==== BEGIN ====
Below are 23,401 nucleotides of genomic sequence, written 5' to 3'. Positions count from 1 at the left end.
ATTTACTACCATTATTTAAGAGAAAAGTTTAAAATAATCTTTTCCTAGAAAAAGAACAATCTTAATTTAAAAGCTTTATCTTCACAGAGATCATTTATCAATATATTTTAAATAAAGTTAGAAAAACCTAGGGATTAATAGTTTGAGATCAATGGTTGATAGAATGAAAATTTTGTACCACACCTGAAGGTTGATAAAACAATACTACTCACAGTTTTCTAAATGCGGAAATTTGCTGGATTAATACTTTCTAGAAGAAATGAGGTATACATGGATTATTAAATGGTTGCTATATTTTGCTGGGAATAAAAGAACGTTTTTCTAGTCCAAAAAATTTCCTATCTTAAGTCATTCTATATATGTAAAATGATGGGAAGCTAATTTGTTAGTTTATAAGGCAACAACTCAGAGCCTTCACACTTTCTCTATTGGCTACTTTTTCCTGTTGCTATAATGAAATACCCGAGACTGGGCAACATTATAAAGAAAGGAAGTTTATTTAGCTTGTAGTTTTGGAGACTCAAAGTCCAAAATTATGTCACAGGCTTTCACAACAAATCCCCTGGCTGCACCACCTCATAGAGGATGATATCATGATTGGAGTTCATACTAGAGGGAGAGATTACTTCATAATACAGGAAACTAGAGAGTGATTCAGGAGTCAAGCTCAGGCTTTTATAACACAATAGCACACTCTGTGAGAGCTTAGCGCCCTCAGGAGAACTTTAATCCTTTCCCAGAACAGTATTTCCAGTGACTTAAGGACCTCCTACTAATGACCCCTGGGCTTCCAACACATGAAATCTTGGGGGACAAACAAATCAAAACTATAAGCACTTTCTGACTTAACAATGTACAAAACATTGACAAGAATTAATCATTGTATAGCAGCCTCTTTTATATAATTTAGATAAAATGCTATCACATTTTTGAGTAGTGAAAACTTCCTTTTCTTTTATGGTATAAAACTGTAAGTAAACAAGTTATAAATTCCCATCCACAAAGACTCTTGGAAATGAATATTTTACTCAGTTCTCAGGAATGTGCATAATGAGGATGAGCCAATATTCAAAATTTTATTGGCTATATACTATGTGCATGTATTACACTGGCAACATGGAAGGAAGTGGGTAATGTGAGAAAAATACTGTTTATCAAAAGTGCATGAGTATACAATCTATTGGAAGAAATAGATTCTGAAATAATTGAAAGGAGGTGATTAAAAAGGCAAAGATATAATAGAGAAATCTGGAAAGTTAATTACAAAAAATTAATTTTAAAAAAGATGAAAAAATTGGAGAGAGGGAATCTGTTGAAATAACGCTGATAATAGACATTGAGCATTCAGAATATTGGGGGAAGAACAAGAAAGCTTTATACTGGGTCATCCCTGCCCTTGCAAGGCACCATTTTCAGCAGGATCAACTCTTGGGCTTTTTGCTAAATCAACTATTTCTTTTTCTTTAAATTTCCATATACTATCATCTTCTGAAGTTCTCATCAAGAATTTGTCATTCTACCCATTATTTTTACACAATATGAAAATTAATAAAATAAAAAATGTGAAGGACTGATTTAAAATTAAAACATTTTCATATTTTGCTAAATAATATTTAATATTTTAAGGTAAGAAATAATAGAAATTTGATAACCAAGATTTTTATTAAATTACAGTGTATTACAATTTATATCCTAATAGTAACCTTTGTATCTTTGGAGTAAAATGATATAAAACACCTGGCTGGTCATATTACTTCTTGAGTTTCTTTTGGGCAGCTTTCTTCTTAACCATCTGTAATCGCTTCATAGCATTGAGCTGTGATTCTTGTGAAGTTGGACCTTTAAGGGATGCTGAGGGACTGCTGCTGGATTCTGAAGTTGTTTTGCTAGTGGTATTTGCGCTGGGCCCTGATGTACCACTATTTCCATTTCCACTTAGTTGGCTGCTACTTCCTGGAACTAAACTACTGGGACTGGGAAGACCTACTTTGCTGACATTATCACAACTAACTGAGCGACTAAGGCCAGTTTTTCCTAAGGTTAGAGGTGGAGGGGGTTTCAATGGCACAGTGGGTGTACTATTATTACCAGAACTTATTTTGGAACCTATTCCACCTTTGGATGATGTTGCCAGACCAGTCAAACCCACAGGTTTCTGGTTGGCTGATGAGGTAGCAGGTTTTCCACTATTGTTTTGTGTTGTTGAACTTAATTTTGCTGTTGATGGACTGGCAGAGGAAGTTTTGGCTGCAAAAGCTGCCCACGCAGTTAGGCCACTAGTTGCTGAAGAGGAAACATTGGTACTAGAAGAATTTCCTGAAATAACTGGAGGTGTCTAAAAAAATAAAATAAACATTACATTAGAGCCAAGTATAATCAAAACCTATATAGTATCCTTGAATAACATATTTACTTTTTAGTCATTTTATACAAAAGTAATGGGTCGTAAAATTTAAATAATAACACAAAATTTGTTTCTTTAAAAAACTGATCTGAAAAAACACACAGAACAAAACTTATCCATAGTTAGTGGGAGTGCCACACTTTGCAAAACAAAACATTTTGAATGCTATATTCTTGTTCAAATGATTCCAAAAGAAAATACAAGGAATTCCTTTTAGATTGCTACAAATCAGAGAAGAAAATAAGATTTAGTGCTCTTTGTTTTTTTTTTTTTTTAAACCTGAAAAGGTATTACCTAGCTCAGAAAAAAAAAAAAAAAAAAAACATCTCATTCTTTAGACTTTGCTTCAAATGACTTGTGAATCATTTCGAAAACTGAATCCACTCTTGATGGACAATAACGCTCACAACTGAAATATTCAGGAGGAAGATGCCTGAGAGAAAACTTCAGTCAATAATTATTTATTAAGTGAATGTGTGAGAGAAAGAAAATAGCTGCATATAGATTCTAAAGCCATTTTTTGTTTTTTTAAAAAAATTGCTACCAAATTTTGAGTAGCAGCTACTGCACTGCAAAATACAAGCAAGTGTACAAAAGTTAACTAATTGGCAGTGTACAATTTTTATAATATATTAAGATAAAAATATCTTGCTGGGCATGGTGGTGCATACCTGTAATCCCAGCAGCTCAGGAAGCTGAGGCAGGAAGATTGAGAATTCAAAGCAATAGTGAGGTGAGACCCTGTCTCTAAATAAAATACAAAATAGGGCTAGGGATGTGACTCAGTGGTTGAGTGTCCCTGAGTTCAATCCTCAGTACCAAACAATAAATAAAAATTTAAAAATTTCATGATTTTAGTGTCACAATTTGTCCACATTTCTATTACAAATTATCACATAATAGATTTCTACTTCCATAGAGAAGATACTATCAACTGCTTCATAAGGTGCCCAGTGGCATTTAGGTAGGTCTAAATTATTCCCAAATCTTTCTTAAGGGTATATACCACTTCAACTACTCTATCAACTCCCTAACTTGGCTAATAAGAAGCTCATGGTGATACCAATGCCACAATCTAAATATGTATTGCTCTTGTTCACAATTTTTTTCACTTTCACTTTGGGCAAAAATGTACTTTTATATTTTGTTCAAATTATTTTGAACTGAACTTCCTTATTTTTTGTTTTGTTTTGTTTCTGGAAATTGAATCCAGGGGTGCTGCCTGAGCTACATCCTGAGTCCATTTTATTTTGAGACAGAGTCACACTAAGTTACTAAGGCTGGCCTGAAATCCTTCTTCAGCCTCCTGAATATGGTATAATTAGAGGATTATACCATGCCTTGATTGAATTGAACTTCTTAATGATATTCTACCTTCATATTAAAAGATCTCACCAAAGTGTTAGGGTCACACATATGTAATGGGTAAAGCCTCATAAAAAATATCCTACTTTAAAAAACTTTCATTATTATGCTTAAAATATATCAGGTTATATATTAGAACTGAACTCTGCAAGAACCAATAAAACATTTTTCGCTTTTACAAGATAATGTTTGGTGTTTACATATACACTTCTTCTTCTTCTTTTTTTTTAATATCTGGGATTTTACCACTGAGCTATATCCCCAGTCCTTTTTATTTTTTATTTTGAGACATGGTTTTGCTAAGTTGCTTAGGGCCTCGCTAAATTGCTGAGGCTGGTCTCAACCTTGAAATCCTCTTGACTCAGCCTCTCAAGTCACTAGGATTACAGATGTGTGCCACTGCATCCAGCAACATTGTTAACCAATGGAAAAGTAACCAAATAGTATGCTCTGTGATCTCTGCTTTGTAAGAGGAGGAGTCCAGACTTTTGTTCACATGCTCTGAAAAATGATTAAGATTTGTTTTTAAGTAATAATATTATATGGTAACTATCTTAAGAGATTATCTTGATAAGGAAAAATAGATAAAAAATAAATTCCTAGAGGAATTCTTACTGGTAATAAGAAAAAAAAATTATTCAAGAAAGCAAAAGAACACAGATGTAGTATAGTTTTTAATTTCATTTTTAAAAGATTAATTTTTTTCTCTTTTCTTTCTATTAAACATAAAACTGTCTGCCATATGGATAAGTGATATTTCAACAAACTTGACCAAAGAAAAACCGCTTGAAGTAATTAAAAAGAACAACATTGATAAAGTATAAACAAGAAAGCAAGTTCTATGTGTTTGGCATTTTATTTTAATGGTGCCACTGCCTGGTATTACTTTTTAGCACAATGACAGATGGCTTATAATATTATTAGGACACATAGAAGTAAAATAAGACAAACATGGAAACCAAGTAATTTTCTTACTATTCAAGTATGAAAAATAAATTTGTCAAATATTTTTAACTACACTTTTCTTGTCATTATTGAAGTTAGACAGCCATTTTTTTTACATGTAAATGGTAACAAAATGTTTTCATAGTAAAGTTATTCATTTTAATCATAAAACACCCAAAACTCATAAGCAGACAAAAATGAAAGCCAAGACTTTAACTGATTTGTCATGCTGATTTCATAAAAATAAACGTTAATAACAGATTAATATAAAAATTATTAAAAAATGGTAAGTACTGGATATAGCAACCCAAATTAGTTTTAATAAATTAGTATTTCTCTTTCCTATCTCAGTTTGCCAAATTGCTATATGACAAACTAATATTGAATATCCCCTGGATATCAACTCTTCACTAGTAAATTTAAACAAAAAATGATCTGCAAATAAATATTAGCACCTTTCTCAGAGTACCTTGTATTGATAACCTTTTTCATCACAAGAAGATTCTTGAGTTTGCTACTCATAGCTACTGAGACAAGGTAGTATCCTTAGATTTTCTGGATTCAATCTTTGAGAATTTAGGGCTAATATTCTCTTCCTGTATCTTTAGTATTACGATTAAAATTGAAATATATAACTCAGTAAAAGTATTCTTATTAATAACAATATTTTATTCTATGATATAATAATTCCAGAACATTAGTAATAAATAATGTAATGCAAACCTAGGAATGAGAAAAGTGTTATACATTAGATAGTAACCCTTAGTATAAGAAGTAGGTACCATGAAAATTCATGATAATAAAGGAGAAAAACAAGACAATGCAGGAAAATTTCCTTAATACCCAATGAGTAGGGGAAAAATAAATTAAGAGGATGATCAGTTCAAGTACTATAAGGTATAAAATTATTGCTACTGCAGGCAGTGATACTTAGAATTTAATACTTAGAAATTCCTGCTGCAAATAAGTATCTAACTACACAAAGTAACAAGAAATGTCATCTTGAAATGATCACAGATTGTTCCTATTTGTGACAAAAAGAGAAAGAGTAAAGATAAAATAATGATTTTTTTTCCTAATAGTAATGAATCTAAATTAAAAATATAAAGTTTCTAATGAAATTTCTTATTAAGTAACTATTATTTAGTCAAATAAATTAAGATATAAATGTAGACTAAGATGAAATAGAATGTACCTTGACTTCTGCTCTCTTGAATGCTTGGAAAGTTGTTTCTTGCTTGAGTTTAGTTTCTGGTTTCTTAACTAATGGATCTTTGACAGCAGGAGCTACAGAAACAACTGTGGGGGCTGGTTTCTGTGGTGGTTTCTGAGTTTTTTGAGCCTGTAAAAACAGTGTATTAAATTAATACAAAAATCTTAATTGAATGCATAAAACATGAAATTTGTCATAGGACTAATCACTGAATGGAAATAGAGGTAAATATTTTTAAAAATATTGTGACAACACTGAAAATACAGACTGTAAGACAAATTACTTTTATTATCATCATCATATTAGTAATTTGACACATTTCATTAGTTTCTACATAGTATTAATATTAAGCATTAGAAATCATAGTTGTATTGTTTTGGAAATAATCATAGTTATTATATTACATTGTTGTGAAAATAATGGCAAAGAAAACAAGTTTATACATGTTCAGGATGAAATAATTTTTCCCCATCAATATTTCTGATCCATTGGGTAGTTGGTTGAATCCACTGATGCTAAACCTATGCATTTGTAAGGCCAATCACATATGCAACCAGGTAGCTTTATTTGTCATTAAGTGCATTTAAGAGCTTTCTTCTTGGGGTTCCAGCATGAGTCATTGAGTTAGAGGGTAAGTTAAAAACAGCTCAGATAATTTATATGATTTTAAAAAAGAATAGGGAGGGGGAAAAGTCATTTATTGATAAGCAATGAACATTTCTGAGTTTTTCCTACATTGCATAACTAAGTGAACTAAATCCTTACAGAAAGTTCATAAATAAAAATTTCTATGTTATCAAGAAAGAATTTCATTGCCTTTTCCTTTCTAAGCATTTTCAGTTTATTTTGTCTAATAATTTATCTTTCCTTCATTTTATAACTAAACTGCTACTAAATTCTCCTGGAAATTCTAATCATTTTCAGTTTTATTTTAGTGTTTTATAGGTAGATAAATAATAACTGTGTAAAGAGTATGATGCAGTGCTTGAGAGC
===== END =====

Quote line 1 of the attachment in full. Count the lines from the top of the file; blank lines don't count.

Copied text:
Below are 23,401 nucleotides of genomic sequence, written 5' to 3'. Positions count from 1 at the left end.